[01:21] Natalie: Oh, I like that term beyond titles because normally whenever you do any kind of interview, they just sit there and list all of your accolades. And I always say, I don’t know if you ever do, I always say this, I’m like, yeah, you make me sound so much cooler than I am in reality. Who I am behind titles. I mean, I guess it’s a title, but it’s probably the one I’m most proud of. I’m a mom to a miracle human. I mean, truthfully, anyone who’s listening to this or who’s gone through chronic illness knows that having children is not something that we take for granted in this community. Heck, what do we take for granted in this community? Nothing. So, you know, I am a creative, I’m a photographer by trade. I am a huge nerd. I love studying neuroscience and psychology. I think if I were to pick a different job or sometimes I say when I grow up, I would definitely be a psychiatrist. Funny enough, my sister is about to graduate from medical school as a psychiatrist and I often tell her that with all of our family stuff that she’s endured, she’s ready to go. She didn’t need medical school, like, she’s watched me my whole life. She knows all about how, you know, going through mental wellness with somebody. So I go through my own hurdles as I kind of just alluded to, I have struggled with a benign brain tumor throughout my 20s, had it surgically removed a year and a half ago, and then have just been navigating that life after surgery, which, you know, I guess I went into it thinking I’m going to get this taken care of and be done. What I didn’t realize is that was the start. That was the beginning of complications, learning a new normal, navigating just that journey afterwards was a huge challenge. So yes, I have a lot of titles and I wear a lot of hats, but at the end of the day, I am a human who’s just trying to figure this thing called life out.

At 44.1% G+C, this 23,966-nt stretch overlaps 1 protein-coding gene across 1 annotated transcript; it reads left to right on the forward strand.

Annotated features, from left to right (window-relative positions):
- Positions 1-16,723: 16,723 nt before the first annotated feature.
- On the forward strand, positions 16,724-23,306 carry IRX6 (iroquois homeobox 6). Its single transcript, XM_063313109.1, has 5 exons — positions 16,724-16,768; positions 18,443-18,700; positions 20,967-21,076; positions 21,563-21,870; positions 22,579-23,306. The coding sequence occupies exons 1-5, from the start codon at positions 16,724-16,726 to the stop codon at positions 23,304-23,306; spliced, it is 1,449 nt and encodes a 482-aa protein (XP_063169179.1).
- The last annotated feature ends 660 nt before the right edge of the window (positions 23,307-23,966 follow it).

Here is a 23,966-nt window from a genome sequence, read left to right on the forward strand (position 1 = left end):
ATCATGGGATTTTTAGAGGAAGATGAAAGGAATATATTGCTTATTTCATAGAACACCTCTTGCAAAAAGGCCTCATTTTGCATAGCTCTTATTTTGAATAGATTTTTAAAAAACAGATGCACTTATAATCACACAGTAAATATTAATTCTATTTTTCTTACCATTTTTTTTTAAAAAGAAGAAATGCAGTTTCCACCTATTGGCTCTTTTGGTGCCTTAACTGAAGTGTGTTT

[03:04] Emilie: Yeah, absolutely. We’re just human, right. And I think that’s so interesting because you think like, I really am passionate about chronic illness and invisible illness, but like having something like a benign brain tumor, thank goodness it was benign of course, but it’s like, okay, you remove it and you’re done. Right? Like, so that you think of it more as an event. Like it’s there and now it’s gone and it’s finished, right. But you had a lot of interesting complications that happened after that, including hydration issues, infertility issues and things like that. And I think that it’s so amazing that you have been so transparent of course, of your own choice, you know, but you’ve been really talking about a lot of the things that come along with that and what it’s done not only to your personal life, but career and the trajectory of your goals. Like you’ve had to set a lot of boundaries with a lot of that. So I think that that’s incredible. So how do you feel like this is one of the questions that I feel like is really like I put from my heart. How do you feel like some of this has helped you grow as a person? Like not in spite of, but how do you feel like it’s grown you as a person because of your health condition?